Mercy Hospital allows cameras to tour ICU and COVID floors


ST. LOUIS – For the first time, Mercy Hospital allowed cameras into their ICUs and COVID floors. We are not allowed to show the faces of those suffering from symptoms. But we did speak with those healthcare workers taking care of them.

Mercy Hospital South had been hit hard with COVID-19 patients. Approximately 110 of them were there on Monday. Healthcare workers discuss the battles they faced every day and the tragedies they experienced.

In 28 years of being a respiratory therapist, Jeanine Celestine never thought she would see spouses dropping off COVID-positive spouses and touching them for the final time.

“They’re older. We know it’s the last time they will see them,” she said. “They say ‘goodbye’ to spouses after being married for 50 years at their bedside.”

Dr. Laura Adam, the medical director of critical care at Mercy Hospital South, says if she is taking care of 14 patients at a time, it doubles a patient’s mortality rate. Plus, there have been days she says she has taken care of 25 patients.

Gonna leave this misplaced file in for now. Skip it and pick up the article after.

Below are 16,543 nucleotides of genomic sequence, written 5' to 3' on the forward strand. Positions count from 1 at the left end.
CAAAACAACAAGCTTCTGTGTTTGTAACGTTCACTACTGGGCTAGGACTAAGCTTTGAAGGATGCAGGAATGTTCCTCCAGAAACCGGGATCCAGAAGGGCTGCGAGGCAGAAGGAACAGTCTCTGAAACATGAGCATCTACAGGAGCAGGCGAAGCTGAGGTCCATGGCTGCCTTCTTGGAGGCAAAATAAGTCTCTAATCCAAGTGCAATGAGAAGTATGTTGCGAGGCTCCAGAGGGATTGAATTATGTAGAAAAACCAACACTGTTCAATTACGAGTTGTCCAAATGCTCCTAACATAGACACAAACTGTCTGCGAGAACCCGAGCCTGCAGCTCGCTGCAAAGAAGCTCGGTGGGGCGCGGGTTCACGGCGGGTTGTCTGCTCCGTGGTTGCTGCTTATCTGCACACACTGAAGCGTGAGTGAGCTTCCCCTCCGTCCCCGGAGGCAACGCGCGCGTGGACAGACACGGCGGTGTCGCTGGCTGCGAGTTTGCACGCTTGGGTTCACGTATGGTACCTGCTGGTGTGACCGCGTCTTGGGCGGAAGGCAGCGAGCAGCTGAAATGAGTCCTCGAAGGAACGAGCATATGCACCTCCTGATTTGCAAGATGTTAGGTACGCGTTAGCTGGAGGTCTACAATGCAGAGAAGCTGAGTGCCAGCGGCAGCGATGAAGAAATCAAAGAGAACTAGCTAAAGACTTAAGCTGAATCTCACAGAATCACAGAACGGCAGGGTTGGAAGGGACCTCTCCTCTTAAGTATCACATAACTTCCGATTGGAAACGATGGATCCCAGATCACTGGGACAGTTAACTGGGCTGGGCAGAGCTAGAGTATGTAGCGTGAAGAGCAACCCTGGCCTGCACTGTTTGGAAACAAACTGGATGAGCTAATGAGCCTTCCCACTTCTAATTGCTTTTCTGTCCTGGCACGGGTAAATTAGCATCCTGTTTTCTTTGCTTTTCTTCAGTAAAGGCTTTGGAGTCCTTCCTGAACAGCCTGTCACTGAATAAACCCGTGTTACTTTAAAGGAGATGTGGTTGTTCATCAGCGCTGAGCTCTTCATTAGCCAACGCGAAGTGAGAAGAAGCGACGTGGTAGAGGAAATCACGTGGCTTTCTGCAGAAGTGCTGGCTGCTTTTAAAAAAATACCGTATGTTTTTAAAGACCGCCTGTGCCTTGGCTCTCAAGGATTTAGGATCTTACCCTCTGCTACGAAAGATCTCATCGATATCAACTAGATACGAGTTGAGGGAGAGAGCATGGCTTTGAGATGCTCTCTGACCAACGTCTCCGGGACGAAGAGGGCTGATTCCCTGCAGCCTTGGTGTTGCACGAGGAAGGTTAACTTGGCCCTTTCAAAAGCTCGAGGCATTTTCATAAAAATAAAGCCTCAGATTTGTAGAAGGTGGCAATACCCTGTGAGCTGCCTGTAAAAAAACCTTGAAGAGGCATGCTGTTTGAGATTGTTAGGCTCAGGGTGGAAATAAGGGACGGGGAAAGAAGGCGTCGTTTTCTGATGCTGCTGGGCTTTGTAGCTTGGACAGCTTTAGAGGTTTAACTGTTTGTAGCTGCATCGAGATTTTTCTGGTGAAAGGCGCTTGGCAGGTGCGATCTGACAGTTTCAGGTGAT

“We don’t have all the messages and cards and meals and everything that was provided to us when we were superheroes in March,” she said. “Now, we’re just people who come to work every day in the middle of a pandemic that a lot of people deny is a problem.”

Nurses like Kevin Walsh hope people understand why families can’t be in the hospital with loved ones who have COVID, except for end-of-life situations. Because it’s difficult for the nurses to watch all that is going on as well.

Dr. Adam encourages anyone, if they know a healthcare worker, to please tell them you support them and appreciate them because the increase in COVID cases is taking its toll on every worker.

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